Observations upon experimental philosophy to which is added The description of a new blazing world
Newcastle, Margaret Cavendish, Duchess of, 1624?-1674.
Page  51

16. Whether Animal Parts separated from their Bo∣dies have Life.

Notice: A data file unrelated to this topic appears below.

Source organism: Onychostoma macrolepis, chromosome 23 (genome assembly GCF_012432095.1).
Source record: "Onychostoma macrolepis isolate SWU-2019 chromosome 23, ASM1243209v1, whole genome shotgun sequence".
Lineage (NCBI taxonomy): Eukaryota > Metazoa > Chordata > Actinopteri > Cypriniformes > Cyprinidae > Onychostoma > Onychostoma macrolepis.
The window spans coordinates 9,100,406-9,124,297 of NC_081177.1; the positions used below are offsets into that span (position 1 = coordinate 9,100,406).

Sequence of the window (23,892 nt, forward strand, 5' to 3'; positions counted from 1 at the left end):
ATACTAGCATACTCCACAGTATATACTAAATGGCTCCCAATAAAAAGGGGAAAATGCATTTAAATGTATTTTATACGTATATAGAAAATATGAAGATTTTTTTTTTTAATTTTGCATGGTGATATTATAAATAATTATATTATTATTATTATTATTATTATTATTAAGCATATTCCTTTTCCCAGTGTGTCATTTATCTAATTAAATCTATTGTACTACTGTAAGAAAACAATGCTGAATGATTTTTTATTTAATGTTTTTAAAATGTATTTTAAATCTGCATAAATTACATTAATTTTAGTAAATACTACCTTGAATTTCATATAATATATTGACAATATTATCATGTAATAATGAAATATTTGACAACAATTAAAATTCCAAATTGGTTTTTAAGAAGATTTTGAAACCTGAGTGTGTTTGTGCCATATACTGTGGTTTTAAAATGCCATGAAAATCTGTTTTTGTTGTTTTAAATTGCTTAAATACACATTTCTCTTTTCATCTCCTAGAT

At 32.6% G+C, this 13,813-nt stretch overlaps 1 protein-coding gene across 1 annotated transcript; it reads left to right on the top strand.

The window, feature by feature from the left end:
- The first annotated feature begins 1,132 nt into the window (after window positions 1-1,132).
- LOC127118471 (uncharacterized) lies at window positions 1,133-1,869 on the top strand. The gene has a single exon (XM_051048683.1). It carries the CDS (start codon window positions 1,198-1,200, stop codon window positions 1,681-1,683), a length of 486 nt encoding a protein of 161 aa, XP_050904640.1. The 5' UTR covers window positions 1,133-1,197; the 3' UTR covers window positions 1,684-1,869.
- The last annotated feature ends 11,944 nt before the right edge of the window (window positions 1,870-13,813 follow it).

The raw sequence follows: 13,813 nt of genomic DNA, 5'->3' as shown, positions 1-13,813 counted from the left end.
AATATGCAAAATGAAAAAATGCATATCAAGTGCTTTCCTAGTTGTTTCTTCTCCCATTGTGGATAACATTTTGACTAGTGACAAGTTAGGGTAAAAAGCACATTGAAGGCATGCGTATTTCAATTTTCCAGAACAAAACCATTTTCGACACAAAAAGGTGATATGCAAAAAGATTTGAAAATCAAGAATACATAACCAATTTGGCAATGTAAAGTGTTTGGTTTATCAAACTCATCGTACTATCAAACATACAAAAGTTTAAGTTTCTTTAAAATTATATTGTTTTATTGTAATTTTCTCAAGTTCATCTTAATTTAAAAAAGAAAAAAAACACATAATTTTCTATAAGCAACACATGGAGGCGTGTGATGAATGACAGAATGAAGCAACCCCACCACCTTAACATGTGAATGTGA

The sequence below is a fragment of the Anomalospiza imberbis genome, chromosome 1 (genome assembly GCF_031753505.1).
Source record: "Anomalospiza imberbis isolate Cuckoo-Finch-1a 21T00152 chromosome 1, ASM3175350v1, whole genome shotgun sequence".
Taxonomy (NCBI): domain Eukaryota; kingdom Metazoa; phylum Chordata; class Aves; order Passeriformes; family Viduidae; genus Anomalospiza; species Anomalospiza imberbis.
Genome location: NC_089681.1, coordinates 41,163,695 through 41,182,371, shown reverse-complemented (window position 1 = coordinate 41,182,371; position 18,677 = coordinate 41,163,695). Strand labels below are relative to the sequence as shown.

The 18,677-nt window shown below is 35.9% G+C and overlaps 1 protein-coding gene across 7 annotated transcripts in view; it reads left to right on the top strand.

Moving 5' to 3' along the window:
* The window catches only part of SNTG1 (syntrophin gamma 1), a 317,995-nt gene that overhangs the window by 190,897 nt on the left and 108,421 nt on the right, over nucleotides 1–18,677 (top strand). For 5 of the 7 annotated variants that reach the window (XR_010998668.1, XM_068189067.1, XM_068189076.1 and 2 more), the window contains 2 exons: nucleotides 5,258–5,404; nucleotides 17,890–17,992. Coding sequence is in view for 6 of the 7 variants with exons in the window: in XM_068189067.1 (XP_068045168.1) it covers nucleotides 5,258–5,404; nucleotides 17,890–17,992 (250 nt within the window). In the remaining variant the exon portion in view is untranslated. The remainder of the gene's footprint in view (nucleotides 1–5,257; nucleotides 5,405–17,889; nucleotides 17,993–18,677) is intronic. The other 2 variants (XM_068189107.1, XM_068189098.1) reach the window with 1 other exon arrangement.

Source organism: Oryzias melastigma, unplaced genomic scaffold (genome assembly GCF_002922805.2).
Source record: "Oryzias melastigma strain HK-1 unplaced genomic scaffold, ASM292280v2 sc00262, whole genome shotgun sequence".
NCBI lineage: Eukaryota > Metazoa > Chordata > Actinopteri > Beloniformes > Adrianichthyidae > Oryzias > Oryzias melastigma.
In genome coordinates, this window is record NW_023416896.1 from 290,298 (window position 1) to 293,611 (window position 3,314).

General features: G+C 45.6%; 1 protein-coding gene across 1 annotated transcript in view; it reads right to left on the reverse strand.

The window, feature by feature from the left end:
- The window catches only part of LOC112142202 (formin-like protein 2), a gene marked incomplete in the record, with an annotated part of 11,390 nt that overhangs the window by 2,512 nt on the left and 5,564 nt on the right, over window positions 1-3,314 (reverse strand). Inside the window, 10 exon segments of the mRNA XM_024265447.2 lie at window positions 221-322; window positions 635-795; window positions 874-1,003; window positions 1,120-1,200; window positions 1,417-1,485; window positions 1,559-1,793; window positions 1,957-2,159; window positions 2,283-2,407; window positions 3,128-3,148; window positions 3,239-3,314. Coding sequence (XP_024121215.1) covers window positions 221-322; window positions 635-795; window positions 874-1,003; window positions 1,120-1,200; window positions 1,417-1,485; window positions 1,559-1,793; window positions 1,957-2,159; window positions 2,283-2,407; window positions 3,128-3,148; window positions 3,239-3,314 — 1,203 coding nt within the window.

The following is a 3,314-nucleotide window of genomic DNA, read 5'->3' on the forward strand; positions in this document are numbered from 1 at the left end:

SOme do question, Whether those Parts that are separated from animal Bodies do retain life? But my opinion is, That all parts of Nature have life, each according to the propriety of its figure, and that all parts of an animal have animal life and motion as long as they continue parts of the animal body; but if they be separated from the body to which they did belong, although they retain life, yet they do not retain animal life, because their natural motions are changed to some other figure when they are separated, so that the parts which before had animal life and motion, have then such a kind of life and motion as is proper and natural to the figure into which they are changed or transform∣ed. But some separated parts of some Creatures retain longer the life of that composed figure whose parts they were, then others, according as the dissolving and transforming motions are slower or quicker; as for ex∣ample, in some Vegetables, some Trees, if their boughs, armes, or branches, be lopt or cut from a lively stock, those boughs or branches will many times re∣main lively, according to the nature of the figure whose parts they were, for a good while; nay, if they be set or planted, they will grow into the same figure as the stock was; or if joyned into another stock, they will Page  52 be partly of the nature of the stock which they did pro∣ceed from, and partly of the nature of the stock into which they were ingrafted; But yet I do not perceive that animal kind can do the like; for I make a questi∣on, whether a man's arm, if cut off from his body, and set to another mans body, would grow, and keep its natural form and figure, so as to continue an arm, and to receive nourishment from that body it is joyned to? nevertheless, I will not eagerly contradict it, consider∣ing that Nature is very different and various both in her productions and nourishments, nay, so various, as will puzzle, if not confound, the wisest part or Crea∣ture of Nature to find them out.